There could be no more cows, guns or scantily clad women at the Cow Palace if a new bill introduced Friday — that would allow Daly City to purchase the indoor arena and tear it down for development purposes — is approved by state legislators.
The bill, authored by state Sen. Leland Yee, D-San Mateo-San Francisco, would allow the city to purchase the state-owned Cow Palace, which is located within the city’s jurisdiction.
Supported by Daly City Council and some Bayshore residents, the 67-year-old arena would be priced, according to the bill, “at fair market value,” which Daly City Manager Patricia Martel said could cost between $80 million and $100 million.
Daly City officials have already begun looking for funding from private lenders in hopes of buying the 68-acre property by January, Martel said.
In a press release, Yee's office said that events at the Cow Palace have resulted in a number of community concerns, including illegal gun sales, drug dealing and significant costs of providing law enforcement services to the facility.
The neighborhood needs a grocery store, according to the Association of Community Organizations for Reform Now, a community coalition.
But Cow Palace CEO Walter Haub disputes Yee’s statements about the center, saying that selling the arena is a radical and unwarranted step because Cow Palace is willing to negotiate a deal with Daly City to build a supermarket on its land.
“Sen. Yee is apparently under the misapprehension that the sale of the Cow Palace is in the public interest, but it clearly is not,” he said. “This beloved and venerable forum has long served the communities of San Francisco, San Mateo County and the Bay Area for over 60 years.”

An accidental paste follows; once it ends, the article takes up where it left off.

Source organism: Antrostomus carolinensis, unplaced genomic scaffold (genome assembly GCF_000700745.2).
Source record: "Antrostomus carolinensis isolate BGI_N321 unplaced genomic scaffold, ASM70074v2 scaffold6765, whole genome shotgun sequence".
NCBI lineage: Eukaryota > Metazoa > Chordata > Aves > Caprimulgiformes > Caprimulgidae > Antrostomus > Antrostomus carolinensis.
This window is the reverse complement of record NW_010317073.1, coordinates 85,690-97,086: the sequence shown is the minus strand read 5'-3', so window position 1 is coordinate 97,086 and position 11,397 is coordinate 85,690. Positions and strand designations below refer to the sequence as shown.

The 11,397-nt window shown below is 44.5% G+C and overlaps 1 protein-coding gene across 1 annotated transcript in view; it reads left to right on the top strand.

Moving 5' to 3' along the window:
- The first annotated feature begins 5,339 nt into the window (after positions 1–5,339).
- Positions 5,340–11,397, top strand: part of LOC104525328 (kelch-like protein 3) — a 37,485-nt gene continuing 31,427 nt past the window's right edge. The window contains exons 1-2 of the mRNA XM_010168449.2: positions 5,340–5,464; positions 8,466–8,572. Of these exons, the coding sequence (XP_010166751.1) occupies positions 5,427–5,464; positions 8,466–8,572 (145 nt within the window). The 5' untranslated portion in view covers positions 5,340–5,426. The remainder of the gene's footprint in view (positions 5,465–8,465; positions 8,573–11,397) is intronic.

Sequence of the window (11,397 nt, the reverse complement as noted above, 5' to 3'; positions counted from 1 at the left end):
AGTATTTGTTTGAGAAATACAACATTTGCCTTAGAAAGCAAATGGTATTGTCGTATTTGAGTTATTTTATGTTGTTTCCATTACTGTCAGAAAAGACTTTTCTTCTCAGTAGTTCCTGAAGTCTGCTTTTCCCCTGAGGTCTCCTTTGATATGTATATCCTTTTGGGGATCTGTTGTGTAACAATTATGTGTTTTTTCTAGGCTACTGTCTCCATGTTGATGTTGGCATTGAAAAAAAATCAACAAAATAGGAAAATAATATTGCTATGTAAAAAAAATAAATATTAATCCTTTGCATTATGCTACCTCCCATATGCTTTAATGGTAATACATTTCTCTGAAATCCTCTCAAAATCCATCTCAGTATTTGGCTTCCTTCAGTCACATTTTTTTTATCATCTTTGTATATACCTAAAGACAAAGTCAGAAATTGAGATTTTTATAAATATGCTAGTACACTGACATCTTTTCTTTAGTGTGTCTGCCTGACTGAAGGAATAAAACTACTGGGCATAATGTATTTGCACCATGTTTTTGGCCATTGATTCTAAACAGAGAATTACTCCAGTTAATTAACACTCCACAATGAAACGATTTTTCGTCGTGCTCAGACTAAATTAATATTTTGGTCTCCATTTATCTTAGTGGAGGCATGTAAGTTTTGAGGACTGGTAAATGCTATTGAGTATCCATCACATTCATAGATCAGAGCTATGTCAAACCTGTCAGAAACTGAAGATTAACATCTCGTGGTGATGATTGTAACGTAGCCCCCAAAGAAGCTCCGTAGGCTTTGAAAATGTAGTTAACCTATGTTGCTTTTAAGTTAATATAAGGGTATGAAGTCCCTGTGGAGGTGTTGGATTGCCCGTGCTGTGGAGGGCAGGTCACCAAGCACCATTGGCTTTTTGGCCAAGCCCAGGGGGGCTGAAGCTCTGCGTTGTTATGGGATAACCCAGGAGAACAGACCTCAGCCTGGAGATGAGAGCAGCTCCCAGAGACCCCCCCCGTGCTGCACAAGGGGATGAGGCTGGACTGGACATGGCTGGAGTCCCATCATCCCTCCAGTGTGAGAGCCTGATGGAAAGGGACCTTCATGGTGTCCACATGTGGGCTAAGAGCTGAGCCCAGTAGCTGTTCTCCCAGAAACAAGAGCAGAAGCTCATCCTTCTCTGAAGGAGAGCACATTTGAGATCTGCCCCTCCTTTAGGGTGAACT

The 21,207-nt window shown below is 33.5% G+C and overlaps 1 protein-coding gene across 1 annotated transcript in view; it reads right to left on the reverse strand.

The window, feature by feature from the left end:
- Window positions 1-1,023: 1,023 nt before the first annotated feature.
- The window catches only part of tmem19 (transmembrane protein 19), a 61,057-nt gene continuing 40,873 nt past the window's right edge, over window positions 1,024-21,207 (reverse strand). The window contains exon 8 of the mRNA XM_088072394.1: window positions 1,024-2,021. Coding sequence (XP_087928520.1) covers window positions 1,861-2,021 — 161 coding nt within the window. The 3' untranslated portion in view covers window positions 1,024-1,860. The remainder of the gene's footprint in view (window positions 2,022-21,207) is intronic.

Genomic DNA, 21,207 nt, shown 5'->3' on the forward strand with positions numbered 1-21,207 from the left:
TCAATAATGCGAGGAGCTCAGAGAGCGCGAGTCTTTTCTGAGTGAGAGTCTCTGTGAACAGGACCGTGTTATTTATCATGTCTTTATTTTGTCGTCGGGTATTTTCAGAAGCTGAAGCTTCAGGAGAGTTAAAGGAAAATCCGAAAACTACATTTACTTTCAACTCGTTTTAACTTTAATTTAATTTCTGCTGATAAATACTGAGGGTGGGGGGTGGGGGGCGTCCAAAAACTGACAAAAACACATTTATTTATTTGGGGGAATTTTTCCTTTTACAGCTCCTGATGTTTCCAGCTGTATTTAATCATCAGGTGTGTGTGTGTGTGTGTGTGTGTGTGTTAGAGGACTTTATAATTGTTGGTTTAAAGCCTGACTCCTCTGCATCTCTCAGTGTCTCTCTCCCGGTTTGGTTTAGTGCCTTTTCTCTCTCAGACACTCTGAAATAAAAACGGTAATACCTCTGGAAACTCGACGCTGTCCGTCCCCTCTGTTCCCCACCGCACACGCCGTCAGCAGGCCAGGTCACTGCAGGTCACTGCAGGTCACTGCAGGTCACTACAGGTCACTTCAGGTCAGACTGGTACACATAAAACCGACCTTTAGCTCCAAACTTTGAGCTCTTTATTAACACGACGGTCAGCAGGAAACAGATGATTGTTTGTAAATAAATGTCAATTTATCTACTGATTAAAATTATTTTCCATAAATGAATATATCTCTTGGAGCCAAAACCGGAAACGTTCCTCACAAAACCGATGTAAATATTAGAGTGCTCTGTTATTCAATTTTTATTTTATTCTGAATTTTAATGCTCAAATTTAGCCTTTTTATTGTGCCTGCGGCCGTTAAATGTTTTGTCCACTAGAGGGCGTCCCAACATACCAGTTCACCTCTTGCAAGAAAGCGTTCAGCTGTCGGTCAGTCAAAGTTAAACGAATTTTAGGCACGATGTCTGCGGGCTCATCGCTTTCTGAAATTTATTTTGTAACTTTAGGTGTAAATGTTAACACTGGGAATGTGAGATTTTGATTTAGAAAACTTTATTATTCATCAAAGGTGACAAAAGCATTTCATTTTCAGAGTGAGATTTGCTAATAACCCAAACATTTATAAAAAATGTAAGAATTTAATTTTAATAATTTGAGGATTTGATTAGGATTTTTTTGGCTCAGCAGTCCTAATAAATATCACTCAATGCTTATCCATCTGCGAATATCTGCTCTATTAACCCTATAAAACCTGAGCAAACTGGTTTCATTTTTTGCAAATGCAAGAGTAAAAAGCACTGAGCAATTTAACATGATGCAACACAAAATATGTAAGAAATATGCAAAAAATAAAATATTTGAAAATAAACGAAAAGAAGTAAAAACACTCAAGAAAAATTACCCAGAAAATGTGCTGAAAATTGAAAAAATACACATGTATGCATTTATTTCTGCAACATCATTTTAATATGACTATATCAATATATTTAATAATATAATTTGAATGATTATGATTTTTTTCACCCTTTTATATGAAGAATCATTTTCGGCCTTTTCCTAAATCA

If Daly City buys the property, it will build a supermarket as well as a full commercial center, housing and possibly a K-8 school to replace two older schools in the area, Martel said.
“Cow Palace has never contributed anything to our community — the residents don't benefit in any way, they get some unsavory elements, traffic, and noise,” Martel said.
If Daly City buys the property, it will not only bring the state revenue, but also eliminate a costly problem of seismically retrofitting the aging arena and making it compliant with the Americans with Disabilities Act, according to Yee.
“In this day and age, you need to address those issues — you just can’t continue with a building with lots of people coming through and not have it be safe enough and accessible enough,” said San Mateo County Supervisor Adrienne Tissier, who lives in Daly City. “The shows themselves can be accommodated at our expo center.”
According to Martel, state employees willhave an opportunity to relocate to other state facilities, and concessionaires may be absorbed into the San Mateo County Event Center.
The legislation will be considered by the Senate in the coming weeks.
If the city does not buy the property, it will remain in the state’s hands, Yee said.